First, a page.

(Reuters) - The largest union for teachers in Oklahoma gave lawmakers in the cash-strapped state an April 1 deadline to approve pay raises for some of the lowest-paid educators in the country or face a shutdown of public schools, its president said on Wednesday.
The move came a day after teachers in West Virginia ended a nine-day strike that closed schools statewide, with officials approving a 5 percent pay raise for all state workers.
Alicia Priest, president of the Oklahoma Education Association, said the union was putting Oklahoma lawmakers on notice that they needed to pass an education budget by April 1 that contained significant pay hikes.
“If that budget doesn’t include a meaningful pay raise for teachers and support professionals, and additional funding to restore cuts to Oklahoma classrooms, OEA calls for statewide school closures beginning April 2,” she said in a message posted on the union’s Facebook page.
According to National Education Association estimates for 2016, Oklahoma ranked 48th, followed by Mississippi at 49 and South Dakota at 50, in terms of average U.S. classroom teacher salary.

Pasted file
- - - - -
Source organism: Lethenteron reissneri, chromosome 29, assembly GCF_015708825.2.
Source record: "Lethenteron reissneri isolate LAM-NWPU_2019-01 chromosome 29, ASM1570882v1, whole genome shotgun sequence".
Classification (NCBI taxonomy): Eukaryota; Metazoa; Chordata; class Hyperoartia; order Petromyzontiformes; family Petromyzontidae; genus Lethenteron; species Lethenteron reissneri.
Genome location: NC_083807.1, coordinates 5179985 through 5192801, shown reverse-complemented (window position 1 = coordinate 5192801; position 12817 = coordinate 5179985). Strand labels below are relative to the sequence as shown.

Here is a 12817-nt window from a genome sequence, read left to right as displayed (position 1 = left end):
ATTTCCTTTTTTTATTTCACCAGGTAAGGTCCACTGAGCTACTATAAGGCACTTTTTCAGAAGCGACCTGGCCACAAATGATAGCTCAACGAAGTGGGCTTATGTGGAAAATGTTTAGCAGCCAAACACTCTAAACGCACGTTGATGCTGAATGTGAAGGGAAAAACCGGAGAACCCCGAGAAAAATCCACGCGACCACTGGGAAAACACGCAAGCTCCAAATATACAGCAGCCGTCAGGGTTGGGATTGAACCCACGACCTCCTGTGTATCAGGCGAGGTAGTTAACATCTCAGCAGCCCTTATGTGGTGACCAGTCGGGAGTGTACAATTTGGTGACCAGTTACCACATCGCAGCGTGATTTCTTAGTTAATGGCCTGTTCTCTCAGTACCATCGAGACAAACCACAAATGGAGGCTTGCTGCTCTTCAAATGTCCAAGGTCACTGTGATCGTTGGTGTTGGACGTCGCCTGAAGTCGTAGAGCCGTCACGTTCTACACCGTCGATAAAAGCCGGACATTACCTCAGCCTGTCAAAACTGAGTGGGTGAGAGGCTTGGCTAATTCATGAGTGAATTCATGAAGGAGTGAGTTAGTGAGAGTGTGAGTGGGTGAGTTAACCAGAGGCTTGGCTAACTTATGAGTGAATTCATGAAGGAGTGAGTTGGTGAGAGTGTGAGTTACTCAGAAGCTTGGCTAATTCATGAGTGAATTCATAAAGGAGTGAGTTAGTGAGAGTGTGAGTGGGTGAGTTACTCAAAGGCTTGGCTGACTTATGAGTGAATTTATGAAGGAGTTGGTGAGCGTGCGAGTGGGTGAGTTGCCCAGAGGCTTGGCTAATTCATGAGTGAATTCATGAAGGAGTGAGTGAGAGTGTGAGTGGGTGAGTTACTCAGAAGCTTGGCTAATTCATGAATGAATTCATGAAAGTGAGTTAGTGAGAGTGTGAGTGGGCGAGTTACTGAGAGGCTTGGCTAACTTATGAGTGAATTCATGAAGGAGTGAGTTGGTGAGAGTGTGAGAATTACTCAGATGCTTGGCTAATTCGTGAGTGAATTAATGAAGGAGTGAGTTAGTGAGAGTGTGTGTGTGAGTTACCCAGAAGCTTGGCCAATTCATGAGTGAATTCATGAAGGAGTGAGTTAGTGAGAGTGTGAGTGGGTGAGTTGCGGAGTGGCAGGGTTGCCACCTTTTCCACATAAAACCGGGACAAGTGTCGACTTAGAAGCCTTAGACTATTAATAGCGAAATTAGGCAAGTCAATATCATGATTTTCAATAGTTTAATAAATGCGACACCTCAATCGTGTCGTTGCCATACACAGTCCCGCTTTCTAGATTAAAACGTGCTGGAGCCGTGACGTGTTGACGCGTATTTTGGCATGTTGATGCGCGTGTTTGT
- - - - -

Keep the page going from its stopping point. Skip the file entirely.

Republican state Representative Rhonda Baker, who chairs the House of Representatives Common Education Committee, said in a statement that one of her pivotal concerns was “to ensure education in our state is fairly funded and that any law affecting our schools provides an actual benefit to students and educators.”
Teachers in Oklahoma have warned over the past several days of a walkout because of budget cuts that have led to four-day school weeks in the state and teachers’ average salaries trailing those in West Virginia, which ranked 46th nationally last year, according to the NEA.
For the past few years, Oklahoma has battled budget deficits stemming from the 2014 collapse in oil prices that hit its large energy industry and slammed state revenue.
The Oklahoma union has said it is seeking a $10,000 pay raise over three years for teachers and a $5,000 increase for support personnel. Oklahoma secondary school teachers had an annual mean wage of $42,460 as of May 2016, according to the U.S. Bureau of Labor Statistics.
In neighboring Texas, teachers earned about 30 percent more, according to Bureau of Labor figures.
The Oklahoma union had set an April 23 deadline for the Republican-controlled legislature to act, but moved that date up at the request of its 40,000 members.
“The anger and frustration caused by the inaction of the Oklahoma legislature is palpable,” Priest said.
Reporting by Jon Herskovitz in Austin, Texas; Editing by Peter Cooney